My Dad, who has been an electrical engineer for 40-odd years, likes to tell this apocryphal story about Charles Proteus Steinmetz, the famous German-American engineer who, in the early days of General Electric, was a pioneer in the development of alternating current technologies, specifically power transmission and A/C electric motors:
Late in Steinmetz’ life, he was called in to consult on a vibration problem in a newly-installed piece of large, rotating machinery at a major factory. Steinmetz—who was afflicted with dwarfism, hunchback, and hip dysplasia, and stood only 4’3″ tall—looked over the blueprints for the machinery, examined it, took measurements, scratched figures.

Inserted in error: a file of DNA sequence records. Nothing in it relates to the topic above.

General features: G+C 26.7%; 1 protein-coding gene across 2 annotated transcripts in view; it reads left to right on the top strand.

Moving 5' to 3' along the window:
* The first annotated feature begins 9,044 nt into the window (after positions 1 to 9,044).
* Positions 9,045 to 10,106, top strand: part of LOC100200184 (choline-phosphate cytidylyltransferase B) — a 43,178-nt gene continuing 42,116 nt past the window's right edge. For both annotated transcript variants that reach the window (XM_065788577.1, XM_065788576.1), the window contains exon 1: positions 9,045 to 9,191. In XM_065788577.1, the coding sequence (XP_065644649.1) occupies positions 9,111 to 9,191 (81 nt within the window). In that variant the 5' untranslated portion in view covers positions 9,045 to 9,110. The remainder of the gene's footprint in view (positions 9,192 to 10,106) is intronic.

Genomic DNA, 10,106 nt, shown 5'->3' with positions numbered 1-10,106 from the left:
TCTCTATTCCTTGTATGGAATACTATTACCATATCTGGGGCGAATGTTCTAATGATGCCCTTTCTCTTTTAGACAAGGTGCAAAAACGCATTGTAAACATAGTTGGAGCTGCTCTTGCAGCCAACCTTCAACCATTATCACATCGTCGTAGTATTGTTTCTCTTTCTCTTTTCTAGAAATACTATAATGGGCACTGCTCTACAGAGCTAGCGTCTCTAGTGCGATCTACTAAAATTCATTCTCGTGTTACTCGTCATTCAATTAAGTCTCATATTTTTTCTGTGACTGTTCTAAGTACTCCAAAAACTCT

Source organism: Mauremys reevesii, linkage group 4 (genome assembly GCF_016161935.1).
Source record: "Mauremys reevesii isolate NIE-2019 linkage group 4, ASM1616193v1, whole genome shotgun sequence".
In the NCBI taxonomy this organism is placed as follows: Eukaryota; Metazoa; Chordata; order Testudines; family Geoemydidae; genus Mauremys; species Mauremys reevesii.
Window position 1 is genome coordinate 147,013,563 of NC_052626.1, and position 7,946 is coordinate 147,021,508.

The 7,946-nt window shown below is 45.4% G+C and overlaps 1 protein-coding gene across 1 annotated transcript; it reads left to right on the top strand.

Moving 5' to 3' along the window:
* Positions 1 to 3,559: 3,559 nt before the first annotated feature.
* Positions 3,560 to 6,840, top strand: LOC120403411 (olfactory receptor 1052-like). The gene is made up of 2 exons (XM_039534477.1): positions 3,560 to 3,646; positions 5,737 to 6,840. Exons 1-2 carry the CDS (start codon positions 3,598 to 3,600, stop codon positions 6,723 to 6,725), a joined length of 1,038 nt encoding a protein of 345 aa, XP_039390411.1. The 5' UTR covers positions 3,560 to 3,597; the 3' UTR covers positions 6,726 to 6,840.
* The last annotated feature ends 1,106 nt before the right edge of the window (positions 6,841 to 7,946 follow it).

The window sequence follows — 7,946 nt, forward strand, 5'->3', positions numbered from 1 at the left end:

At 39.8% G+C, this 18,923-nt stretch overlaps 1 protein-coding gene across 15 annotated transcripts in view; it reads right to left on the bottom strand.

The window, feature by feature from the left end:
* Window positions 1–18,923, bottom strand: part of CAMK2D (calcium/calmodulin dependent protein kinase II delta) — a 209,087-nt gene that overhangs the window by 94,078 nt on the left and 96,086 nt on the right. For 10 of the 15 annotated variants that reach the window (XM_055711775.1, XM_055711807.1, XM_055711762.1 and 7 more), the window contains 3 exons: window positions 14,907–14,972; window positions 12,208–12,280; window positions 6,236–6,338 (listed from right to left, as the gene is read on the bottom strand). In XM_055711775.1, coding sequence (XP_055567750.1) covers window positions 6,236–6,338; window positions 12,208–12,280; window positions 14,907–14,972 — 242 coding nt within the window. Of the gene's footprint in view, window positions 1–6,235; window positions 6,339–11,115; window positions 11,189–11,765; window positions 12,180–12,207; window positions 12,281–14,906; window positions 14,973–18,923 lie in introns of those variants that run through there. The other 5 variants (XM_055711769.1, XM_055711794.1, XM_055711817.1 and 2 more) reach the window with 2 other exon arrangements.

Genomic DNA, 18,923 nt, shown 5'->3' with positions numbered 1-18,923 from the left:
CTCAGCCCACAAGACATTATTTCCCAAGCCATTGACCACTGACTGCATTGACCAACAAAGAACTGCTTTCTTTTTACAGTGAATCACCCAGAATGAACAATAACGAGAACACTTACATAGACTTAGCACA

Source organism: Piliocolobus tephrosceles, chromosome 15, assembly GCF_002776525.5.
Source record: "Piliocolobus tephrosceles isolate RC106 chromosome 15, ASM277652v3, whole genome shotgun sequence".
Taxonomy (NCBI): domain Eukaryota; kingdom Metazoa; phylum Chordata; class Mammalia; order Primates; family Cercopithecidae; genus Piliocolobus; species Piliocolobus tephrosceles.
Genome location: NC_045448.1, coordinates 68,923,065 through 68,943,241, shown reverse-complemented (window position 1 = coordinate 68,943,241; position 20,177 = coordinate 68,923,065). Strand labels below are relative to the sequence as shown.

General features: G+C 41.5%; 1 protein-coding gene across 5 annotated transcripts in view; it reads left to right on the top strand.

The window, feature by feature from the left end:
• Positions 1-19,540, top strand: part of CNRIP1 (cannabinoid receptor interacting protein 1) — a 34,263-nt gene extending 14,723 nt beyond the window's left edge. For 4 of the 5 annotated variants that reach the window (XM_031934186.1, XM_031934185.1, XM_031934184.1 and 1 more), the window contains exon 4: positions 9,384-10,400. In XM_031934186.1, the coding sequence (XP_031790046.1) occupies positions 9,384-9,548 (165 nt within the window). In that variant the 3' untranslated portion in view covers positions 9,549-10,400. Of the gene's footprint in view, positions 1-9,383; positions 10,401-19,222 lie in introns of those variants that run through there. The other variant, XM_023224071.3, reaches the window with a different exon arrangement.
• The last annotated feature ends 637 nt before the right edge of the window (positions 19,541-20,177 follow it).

“Bring me a drill,” he said, eventually, “with a one-inch bit.”
So tooled, he climbed up on a large electric motor, located just the right spot, and drilled a single hole in the casing.
“That,” he said, “should fix it.”
And, of course, it did. The machinery turned smoothly, everyone shook the great man’s hand, and he departed.
Weeks later, the management received a bill for $10,000. Steinmetz died in 1923; using that year as a base and adjusting for inflation gives just over $125,000 in 2010 dollars—a princely sum for a few hours’ work. Chagrined, the company responded with a respectful request for an itemized invoice. To which, the story goes, they received the following reply:
Drilling hole in motor casing: $2.00
Knowing where to drill hole: $9,998.00